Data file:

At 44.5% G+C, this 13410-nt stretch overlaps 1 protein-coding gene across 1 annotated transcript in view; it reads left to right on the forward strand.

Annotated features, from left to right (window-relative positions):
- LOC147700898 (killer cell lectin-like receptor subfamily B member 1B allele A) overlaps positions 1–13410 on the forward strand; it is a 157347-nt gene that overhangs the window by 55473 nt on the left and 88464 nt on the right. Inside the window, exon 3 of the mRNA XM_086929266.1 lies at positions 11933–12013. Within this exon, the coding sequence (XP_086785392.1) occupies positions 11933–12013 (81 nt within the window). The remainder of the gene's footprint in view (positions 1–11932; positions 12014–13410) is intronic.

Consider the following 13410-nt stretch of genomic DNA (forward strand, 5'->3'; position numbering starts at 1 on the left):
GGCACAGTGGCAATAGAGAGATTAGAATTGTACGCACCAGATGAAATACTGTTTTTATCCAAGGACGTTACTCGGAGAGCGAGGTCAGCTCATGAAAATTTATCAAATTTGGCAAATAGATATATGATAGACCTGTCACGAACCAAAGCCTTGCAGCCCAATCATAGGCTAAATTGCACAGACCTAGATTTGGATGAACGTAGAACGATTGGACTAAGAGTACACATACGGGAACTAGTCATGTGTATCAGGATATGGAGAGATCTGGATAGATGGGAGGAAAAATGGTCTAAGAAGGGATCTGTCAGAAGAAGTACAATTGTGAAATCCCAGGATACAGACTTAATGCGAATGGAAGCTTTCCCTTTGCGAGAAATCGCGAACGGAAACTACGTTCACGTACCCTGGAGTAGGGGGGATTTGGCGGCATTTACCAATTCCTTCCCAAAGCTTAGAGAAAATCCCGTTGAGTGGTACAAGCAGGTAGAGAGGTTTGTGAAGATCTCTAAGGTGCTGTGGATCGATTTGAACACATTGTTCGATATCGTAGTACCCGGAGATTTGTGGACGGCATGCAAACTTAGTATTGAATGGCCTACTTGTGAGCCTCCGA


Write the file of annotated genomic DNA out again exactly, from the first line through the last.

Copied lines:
At 44.5% G+C, this 13410-nt stretch overlaps 1 protein-coding gene across 1 annotated transcript in view; it reads left to right on the forward strand.

Annotated features, from left to right (window-relative positions):
- LOC147700898 (killer cell lectin-like receptor subfamily B member 1B allele A) overlaps positions 1–13410 on the forward strand; it is a 157347-nt gene that overhangs the window by 55473 nt on the left and 88464 nt on the right. Inside the window, exon 3 of the mRNA XM_086929266.1 lies at positions 11933–12013. Within this exon, the coding sequence (XP_086785392.1) occupies positions 11933–12013 (81 nt within the window). The remainder of the gene's footprint in view (positions 1–11932; positions 12014–13410) is intronic.

Consider the following 13410-nt stretch of genomic DNA (forward strand, 5'->3'; position numbering starts at 1 on the left):
GGCACAGTGGCAATAGAGAGATTAGAATTGTACGCACCAGATGAAATACTGTTTTTATCCAAGGACGTTACTCGGAGAGCGAGGTCAGCTCATGAAAATTTATCAAATTTGGCAAATAGATATATGATAGACCTGTCACGAACCAAAGCCTTGCAGCCCAATCATAGGCTAAATTGCACAGACCTAGATTTGGATGAACGTAGAACGATTGGACTAAGAGTACACATACGGGAACTAGTCATGTGTATCAGGATATGGAGAGATCTGGATAGATGGGAGGAAAAATGGTCTAAGAAGGGATCTGTCAGAAGAAGTACAATTGTGAAATCCCAGGATACAGACTTAATGCGAATGGAAGCTTTCCCTTTGCGAGAAATCGCGAACGGAAACTACGTTCACGTACCCTGGAGTAGGGGGGATTTGGCGGCATTTACCAATTCCTTCCCAAAGCTTAGAGAAAATCCCGTTGAGTGGTACAAGCAGGTAGAGAGGTTTGTGAAGATCTCTAAGGTGCTGTGGATCGATTTGAACACATTGTTCGATATCGTAGTACCCGGAGATTTGTGGACGGCATGCAAACTTAGTATTGAATGGCCTACTTGTGAGCCTCCGA